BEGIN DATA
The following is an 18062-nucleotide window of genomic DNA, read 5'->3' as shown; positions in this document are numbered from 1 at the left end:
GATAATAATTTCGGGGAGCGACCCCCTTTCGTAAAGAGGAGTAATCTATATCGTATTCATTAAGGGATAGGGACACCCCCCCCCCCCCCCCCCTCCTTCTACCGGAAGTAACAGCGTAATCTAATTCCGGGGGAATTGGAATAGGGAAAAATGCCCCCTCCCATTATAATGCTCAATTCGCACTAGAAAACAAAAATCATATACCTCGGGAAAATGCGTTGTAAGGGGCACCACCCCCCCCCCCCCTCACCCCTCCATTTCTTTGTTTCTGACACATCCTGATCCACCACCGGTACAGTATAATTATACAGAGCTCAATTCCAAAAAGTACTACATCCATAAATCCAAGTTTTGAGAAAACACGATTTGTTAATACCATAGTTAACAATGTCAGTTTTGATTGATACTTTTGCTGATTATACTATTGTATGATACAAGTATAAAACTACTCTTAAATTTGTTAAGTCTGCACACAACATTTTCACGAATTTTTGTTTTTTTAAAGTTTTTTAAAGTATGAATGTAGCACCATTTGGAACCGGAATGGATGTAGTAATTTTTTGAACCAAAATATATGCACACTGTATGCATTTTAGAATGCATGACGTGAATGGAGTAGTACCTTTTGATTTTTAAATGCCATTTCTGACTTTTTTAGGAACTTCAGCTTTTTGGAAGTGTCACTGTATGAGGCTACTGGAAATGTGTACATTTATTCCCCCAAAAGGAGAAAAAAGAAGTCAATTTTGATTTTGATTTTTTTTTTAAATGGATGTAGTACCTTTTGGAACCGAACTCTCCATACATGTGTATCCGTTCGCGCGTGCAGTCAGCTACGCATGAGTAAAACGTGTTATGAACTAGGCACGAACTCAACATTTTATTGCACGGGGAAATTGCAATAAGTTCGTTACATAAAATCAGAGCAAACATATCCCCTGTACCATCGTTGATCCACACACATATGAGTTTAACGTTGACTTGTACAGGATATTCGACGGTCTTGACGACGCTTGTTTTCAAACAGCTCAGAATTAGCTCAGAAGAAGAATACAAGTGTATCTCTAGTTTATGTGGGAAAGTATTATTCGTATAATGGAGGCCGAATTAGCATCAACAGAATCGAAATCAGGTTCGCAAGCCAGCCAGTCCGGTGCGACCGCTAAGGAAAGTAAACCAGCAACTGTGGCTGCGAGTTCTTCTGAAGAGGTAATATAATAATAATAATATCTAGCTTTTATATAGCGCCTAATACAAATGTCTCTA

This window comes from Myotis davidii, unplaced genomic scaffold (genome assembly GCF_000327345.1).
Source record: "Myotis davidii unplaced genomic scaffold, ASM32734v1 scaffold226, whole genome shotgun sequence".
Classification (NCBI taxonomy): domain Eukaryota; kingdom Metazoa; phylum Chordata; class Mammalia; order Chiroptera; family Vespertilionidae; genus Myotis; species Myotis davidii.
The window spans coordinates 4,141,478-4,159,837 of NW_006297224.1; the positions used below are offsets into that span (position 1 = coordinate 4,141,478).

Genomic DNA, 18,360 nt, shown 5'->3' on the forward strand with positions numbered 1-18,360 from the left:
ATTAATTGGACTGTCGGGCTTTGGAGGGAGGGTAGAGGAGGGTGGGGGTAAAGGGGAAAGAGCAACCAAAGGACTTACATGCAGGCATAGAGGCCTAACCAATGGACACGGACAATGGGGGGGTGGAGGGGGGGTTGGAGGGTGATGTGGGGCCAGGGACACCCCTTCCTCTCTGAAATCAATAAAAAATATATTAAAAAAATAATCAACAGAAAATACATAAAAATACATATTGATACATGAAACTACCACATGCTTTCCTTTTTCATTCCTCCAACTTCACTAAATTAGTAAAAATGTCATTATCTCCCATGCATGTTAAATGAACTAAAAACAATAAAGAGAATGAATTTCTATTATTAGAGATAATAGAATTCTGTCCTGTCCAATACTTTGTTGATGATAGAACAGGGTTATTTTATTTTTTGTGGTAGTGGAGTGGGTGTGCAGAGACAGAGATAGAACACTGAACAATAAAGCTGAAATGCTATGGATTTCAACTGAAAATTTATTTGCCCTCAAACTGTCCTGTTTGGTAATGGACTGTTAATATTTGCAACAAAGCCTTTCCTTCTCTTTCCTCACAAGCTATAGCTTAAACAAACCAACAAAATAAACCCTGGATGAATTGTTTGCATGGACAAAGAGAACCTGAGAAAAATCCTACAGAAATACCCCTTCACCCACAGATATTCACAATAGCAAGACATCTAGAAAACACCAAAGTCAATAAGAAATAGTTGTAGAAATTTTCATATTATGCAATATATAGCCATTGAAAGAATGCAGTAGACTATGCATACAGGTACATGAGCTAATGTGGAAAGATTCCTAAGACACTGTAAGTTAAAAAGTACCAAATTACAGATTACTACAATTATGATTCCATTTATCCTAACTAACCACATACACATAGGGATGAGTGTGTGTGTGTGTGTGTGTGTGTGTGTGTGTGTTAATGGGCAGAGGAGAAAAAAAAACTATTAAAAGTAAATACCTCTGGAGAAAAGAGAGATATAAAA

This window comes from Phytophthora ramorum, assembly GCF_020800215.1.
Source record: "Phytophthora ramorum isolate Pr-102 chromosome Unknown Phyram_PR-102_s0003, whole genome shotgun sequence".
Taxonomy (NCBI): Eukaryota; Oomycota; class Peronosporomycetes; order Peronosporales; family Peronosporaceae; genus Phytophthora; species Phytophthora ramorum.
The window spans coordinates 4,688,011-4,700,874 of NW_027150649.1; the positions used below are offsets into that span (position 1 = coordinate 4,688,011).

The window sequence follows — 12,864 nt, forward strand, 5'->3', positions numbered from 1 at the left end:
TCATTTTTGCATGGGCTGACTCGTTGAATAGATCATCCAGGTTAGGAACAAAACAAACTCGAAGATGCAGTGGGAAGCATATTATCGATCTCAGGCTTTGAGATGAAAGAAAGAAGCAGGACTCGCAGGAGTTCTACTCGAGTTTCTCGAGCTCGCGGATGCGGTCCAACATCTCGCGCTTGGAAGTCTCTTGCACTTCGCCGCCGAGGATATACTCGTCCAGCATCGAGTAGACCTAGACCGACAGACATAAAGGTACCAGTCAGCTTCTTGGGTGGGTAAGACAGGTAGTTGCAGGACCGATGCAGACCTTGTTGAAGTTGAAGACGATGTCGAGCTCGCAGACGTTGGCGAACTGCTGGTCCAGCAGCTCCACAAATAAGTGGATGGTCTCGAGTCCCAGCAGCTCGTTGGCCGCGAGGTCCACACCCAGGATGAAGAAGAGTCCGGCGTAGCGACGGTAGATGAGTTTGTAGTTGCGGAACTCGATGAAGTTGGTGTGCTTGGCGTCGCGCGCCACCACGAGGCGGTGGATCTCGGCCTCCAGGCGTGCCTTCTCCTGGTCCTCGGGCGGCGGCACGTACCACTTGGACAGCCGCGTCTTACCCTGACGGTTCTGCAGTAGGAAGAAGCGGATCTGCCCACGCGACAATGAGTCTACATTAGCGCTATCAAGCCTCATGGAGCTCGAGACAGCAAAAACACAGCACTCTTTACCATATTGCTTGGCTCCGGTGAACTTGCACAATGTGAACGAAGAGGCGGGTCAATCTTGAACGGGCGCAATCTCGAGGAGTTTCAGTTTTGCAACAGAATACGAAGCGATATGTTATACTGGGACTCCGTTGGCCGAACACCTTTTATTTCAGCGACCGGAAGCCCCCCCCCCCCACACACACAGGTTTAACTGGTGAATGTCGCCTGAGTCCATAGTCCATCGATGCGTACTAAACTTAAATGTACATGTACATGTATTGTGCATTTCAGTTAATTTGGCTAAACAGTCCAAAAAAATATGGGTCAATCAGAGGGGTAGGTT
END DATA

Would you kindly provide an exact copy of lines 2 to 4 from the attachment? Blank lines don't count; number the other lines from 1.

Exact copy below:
GATAATAATTTCGGGGAGCGACCCCCTTTCGTAAAGAGGAGTAATCTATATCGTATTCATTAAGGGATAGGGACACCCCCCCCCCCCCCCCCCTCCTTCTACCGGAAGTAACAGCGTAATCTAATTCCGGGGGAATTGGAATAGGGAAAAATGCCCCCTCCCATTATAATGCTCAATTCGCACTAGAAAACAAAAATCATATACCTCGGGAAAATGCGTTGTAAGGGGCACCACCCCCCCCCCCCCTCACCCCTCCATTTCTTTGTTTCTGACACATCCTGATCCACCACCGGTACAGTATAATTATACAGAGCTCAATTCCAAAAAGTACTACATCCATAAATCCAAGTTTTGAGAAAACACGATTTGTTAATACCATAGTTAACAATGTCAGTTTTGATTGATACTTTTGCTGATTATACTATTGTATGATACAAGTATAAAACTACTCTTAAATTTGTTAAGTCTGCACACAACATTTTCACGAATTTTTGTTTTTTTAAAGTTTTTTAAAGTATGAATGTAGCACCATTTGGAACCGGAATGGATGTAGTAATTTTTTGAACCAAAATATATGCACACTGTATGCATTTTAGAATGCATGACGTGAATGGAGTAGTACCTTTTGATTTTTAAATGCCATTTCTGACTTTTTTAGGAACTTCAGCTTTTTGGAAGTGTCACTGTATGAGGCTACTGGAAATGTGTACATTTATTCCCCCAAAAGGAGAAAAAAGAAGTCAATTTTGATTTTGATTTTTTTTTTAAATGGATGTAGTACCTTTTGGAACCGAACTCTCCATACATGTGTATCCGTTCGCGCGTGCAGTCAGCTACGCATGAGTAAAACGTGTTATGAACTAGGCACGAACTCAACATTTTATTGCACGGGGAAATTGCAATAAGTTCGTTACATAAAATCAGAGCAAACATATCCCCTGTACCATCGTTGATCCACACACATATGAGTTTAACGTTGACTTGTACAGGATATTCGACGGTCTTGACGACGCTTGTTTTCAAACAGCTCAGAATTAGCTCAGAAGAAGAATACAAGTGTATCTCTAGTTTATGTGGGAAAGTATTATTCGTATAATGGAGGCCGAATTAGCATCAACAGAATCGAAATCAGGTTCGCAAGCCAGCCAGTCCGGTGCGACCGCTAAGGAAAGTAAACCAGCAACTGTGGCTGCGAGTTCTTCTGAAGAGGTAATATAATAATAATAATATCTAGCTTTTATATAGCGCCTAATACAAATGTCTCTA

This window comes from Myotis davidii, unplaced genomic scaffold (genome assembly GCF_000327345.1).
Source record: "Myotis davidii unplaced genomic scaffold, ASM32734v1 scaffold226, whole genome shotgun sequence".